Horticulture department blossoms during plant sale


People shop around at the horticulture sale on Nov. 1.Photo credit: Gustavo Vasquez.

Collin James

One of DVC’s best kept secrets is the horticulture department, hidden away near the very edge of the campus near the sports

Although frequently overlooked by students and faculty throughout
the year, it becomes the center of attention during its plant sales, which occur
twice each semester.

The most recent sale held on Nov. 1 and 2 was the last of four plant sales held by the department this year. The sale kicked off with a fantastic start with a sizable crowd flooding in as soon as the gates opened at 2 p.m. Customers were loading small shopping carts full of seedlings while others perused the incredible diversity across the dozens of rows of plants including sativas, herbs, roses, vegetables, succulents and fruit saplings just to name a few.

Donna Wilkinson, a long time native of Contra Costa County noted, “It’s a great place to buy. Everything is in good condition [and] you get a good value.”

A blue grass duo also performed at the sale keeping the atmosphere warm and lively as shoppers searched for the right plant for their gardens.

Their clientele ranged from students to locals and veteran green thumbs to first time growers. Some only wanted to start a home herb garden while others had ambitious landscaping projects in mind. The sale was also a great way for gardeners of all skills to learn from the passionate faculty who offered his expertise on citrus trees to customers.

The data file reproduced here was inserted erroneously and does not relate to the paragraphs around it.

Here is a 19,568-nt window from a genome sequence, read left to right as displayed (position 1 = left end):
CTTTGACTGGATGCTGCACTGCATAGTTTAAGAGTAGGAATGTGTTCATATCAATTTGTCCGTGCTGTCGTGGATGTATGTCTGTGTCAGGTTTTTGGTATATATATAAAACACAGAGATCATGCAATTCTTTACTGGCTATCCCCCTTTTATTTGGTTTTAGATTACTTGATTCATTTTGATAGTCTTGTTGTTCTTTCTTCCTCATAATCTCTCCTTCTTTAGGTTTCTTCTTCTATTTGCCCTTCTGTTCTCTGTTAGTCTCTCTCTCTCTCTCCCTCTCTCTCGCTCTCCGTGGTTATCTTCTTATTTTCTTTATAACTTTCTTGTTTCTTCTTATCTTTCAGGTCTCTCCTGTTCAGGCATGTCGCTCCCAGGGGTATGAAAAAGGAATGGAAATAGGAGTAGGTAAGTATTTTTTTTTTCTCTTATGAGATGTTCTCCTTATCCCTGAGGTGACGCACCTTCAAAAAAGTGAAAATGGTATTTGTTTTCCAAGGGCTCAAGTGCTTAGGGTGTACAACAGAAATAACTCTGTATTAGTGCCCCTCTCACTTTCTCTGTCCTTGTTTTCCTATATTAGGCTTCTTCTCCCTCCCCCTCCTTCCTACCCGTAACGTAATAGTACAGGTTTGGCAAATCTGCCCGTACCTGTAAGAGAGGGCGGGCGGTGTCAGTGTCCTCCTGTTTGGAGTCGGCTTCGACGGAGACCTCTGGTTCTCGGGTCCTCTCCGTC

Prices were dirt cheap with almost all plants costing under $5 while many of the smaller ones were only $1, allowing anyone to kick start their gardens on a tight budget. The biggest sellers this year were winter vegetables.

According to the department’s head Mike Lang-Moreland, these sales are vital in keeping the department functioning.

The DVC horticulture department sets itself apart from the rest of the college by being almost completely self-sufficient. The department uses their plant sales as well as volunteer help from students to pay for facility costs. All of the water, soil, fertilizer, seeds, saplings and most importantly, the labor, comes from private donations or proceeds from these sales. Students also contribute significantly to the department by overseeing the plants and maintaining the facilities.

Lang-Moreland proudly remarked: “Everything is paid for by the plant sale. Nothing but the air conditioning comes from the school.”

Self-sufficiency has become a defining characteristic of the horticulture department. which also includes and extensive growing operation and green house complex to educate students on botany. Because of frequent budget cuts from the state and the school, the department has come to rely on these sales to meet their budget.

The department’s faculty is already preparing for their next sale in the spring.

“We are on-going growing. [We are] thinking about what we will are planting for spring,” Lang-Moreland said.